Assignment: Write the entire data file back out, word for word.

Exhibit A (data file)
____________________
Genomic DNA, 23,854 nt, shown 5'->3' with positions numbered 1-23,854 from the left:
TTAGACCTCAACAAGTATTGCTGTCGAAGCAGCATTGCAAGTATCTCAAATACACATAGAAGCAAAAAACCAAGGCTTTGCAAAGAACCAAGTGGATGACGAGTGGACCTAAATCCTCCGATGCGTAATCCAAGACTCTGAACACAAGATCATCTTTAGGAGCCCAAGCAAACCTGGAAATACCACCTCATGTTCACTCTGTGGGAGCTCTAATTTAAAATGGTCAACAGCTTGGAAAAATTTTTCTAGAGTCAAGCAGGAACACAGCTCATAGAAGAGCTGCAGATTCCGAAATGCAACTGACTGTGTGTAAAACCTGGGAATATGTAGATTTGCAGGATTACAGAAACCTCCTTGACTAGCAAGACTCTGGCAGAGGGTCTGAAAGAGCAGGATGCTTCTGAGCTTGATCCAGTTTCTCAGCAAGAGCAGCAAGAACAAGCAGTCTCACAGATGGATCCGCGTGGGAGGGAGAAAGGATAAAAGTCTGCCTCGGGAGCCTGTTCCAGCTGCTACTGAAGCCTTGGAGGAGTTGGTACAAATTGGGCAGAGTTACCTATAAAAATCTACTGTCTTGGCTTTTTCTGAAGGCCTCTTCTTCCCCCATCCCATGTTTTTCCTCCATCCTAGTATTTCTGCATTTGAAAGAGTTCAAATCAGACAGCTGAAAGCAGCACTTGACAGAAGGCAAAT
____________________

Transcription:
Genomic DNA, 23,854 nt, shown 5'->3' with positions numbered 1-23,854 from the left:
TTAGACCTCAACAAGTATTGCTGTCGAAGCAGCATTGCAAGTATCTCAAATACACATAGAAGCAAAAAACCAAGGCTTTGCAAAGAACCAAGTGGATGACGAGTGGACCTAAATCCTCCGATGCGTAATCCAAGACTCTGAACACAAGATCATCTTTAGGAGCCCAAGCAAACCTGGAAATACCACCTCATGTTCACTCTGTGGGAGCTCTAATTTAAAATGGTCAACAGCTTGGAAAAATTTTTCTAGAGTCAAGCAGGAACACAGCTCATAGAAGAGCTGCAGATTCCGAAATGCAACTGACTGTGTGTAAAACCTGGGAATATGTAGATTTGCAGGATTACAGAAACCTCCTTGACTAGCAAGACTCTGGCAGAGGGTCTGAAAGAGCAGGATGCTTCTGAGCTTGATCCAGTTTCTCAGCAAGAGCAGCAAGAACAAGCAGTCTCACAGATGGATCCGCGTGGGAGGGAGAAAGGATAAAAGTCTGCCTCGGGAGCCTGTTCCAGCTGCTACTGAAGCCTTGGAGGAGTTGGTACAAATTGGGCAGAGTTACCTATAAAAATCTACTGTCTTGGCTTTTTCTGAAGGCCTCTTCTTCCCCCATCCCATGTTTTTCCTCCATCCTAGTATTTCTGCATTTGAAAGAGTTCAAATCAGACAGCTGAAAGCAGCACTTGACAGAAGGCAAAT